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Congressional Republicans aren’t happy with an SEC effort to rein in crypto platforms

An SEC bulletin would require companies to record customers' cryptocurrency holdings as liabilities on their balance sheets. Some Republicans are pushing back.
Rep. Patrick McHenry, R-N.C., Sen. Cynthia Lummis, R-W.Y.
Rep. Patrick McHenry, R-N.C., and Sen. Cynthia Lummis, R-Wyo.CQ-Roll Call Inc.; Bloomberg via Getty Images

WASHINGTON — Congress’ biggest proponents of cryptocurrencies are pushing back against a Securities and Exchange Commission bulletin that would affect how banks and financial institutions account for digital assets.

House Financial Services Committee Chair Patrick McHenry, R-N.C., and Sen. Cynthia Lummis, R-Wyo., who are each working on legislation to regulate the cryptocurrency industry, said Thursday in a letter to the SEC that they have “concerns” about a Staff Accounting Bulletin known as SAB 121.

At issue is how crypto platforms calculate risk. Crypto platforms tend not to include customers’ crypto assets when they calculate how much risk their businesses face. SAB 121 in effective tells them they should include those customer assets in their risk analyses.

The SEC and lawmakers continue to wrestle with how to effectively regulate cryptocurrencies and other digital assets, a subject that has been made more urgent by the high-profile collapse of many major crypto platforms, including Celsius and FTX. Many customers have either lost money or have had their assets frozen as the platforms try to sort out their bankruptcies.

“A recent decision in the Celsius bankruptcy, which classified all Celsius’ customers as unsecured creditors, and therefore at the back of the line to recover their assets, highlights the legal risk of effectively forcing customer custodial assets to be placed on balance sheet,” McHenry and Lummis wrote.

In January, the Biden administration called on Congress to “expand regulators’ powers to prevent misuses of customers’ assets — which hurt investors and distort prices — and to mitigate conflicts of interest.”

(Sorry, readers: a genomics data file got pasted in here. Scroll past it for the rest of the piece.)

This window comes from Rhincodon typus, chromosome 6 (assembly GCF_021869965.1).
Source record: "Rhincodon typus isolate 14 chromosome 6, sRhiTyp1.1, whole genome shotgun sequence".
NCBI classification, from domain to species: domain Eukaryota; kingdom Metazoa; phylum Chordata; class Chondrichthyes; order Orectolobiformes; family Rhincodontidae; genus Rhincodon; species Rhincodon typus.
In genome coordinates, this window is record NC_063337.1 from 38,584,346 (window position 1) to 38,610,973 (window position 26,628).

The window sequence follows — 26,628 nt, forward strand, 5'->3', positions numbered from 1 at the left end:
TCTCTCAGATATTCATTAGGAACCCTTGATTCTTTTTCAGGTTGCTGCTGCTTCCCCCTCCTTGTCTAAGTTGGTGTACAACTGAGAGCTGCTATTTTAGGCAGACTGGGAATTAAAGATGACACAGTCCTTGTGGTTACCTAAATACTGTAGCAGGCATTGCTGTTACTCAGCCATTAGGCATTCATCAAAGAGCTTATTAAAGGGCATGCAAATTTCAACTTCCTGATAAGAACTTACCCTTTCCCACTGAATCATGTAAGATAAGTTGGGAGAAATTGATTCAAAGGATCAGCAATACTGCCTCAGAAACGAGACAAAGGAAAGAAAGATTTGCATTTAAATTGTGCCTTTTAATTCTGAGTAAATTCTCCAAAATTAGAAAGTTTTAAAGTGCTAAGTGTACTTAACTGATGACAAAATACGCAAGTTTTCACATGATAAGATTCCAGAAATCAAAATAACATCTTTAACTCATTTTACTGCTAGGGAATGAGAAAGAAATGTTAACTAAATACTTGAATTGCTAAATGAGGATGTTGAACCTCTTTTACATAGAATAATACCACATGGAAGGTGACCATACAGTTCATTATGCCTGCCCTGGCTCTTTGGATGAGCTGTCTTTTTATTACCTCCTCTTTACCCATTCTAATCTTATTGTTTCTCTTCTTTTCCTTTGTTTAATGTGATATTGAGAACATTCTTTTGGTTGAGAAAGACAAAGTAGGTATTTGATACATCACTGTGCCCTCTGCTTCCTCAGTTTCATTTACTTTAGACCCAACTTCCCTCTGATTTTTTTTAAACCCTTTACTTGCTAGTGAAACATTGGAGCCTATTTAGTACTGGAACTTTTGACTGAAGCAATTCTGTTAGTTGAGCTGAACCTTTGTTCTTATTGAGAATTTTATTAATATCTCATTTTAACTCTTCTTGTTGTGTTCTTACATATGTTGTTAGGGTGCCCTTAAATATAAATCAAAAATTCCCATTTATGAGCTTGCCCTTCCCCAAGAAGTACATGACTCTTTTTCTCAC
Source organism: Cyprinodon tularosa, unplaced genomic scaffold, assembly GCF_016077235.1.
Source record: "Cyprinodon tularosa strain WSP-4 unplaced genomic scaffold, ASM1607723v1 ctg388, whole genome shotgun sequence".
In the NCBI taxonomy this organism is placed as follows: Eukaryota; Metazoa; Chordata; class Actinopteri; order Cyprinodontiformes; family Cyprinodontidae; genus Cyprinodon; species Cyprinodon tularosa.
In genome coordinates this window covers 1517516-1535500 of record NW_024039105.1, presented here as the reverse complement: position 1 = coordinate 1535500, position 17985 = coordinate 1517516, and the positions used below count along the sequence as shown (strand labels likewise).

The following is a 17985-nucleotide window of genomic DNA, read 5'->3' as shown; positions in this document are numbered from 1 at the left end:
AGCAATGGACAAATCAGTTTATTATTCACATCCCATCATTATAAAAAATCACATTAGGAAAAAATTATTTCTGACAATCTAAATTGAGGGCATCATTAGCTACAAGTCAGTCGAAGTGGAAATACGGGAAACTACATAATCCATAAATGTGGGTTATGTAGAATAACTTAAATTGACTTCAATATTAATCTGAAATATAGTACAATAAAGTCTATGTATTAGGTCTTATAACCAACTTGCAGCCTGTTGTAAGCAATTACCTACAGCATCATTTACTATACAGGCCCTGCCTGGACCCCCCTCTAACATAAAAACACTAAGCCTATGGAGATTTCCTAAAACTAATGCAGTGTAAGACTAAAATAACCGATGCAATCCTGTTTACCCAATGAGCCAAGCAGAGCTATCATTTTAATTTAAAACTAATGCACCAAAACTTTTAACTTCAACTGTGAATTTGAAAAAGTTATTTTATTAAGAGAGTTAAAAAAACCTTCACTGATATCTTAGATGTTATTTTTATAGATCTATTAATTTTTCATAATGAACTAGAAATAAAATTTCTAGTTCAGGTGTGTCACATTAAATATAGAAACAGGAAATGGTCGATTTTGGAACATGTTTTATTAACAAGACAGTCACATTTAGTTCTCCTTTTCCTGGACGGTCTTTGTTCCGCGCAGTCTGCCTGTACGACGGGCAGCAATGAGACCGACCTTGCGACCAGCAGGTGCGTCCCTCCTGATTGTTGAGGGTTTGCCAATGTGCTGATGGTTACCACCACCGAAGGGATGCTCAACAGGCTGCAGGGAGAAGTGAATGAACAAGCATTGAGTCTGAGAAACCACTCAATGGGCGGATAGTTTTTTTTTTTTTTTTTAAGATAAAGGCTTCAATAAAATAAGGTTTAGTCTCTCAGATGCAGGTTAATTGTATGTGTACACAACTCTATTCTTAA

The SEC, which is considered the most likely government entity to regulate digital assets, has been wrestling with questions such as whether cryptocurrencies should be considered securities. SEC Chair Gary Gensler has said he believes they are.

How the SEC regulates cryptocurrencies will have major consequences for customers and the many companies that have grown quickly in recent years around the crypto industry. The industry has also leaned into lobbying efforts.

SAB 121, which the SEC’s Office of the Chief Accountant issued last March, represents the first time digital asset platforms are receiving instructions about how to account for the unstable values of cryptocurrencies.

Such bulletins from the SEC are relatively rare (only three have been issued since 2019), and they are issued by staff members to outline their views on how companies should handle certain accounting issues. In August, Gensler defended SAB 121 as being a standard part of SEC operations.

McHenry and Lummis are concerned it would create greater risks for consumers and increase compliance costs for financial institutions. Since the bulletin was issued, the SEC has received pushback from banks and cryptocurrency companies alike.

“Since SAB 121 purports to require banks, credit unions and other financial institutions to effectively place digital assets on their balance sheets, it would trigger a massive capital charge. This in turn is likely to prevent these prudentially regulated entities from engaging in digital asset custody,” they wrote.

In January, McHenry established the first congressional panel focused solely on cryptocurrency and digital assets. The Financial Services subcommittee on digital assets, financial technology and inclusion will be chaired by another leading House Republican on the issue, French Hill of Arkansas.

Lummis, who proposed expansive legislation in June to regulate the crypto industry with Sen. Kirsten Gillibrand, D-N.Y., plans to reintroduce the Responsible Financial Innovation Act in April, a spokesperson said.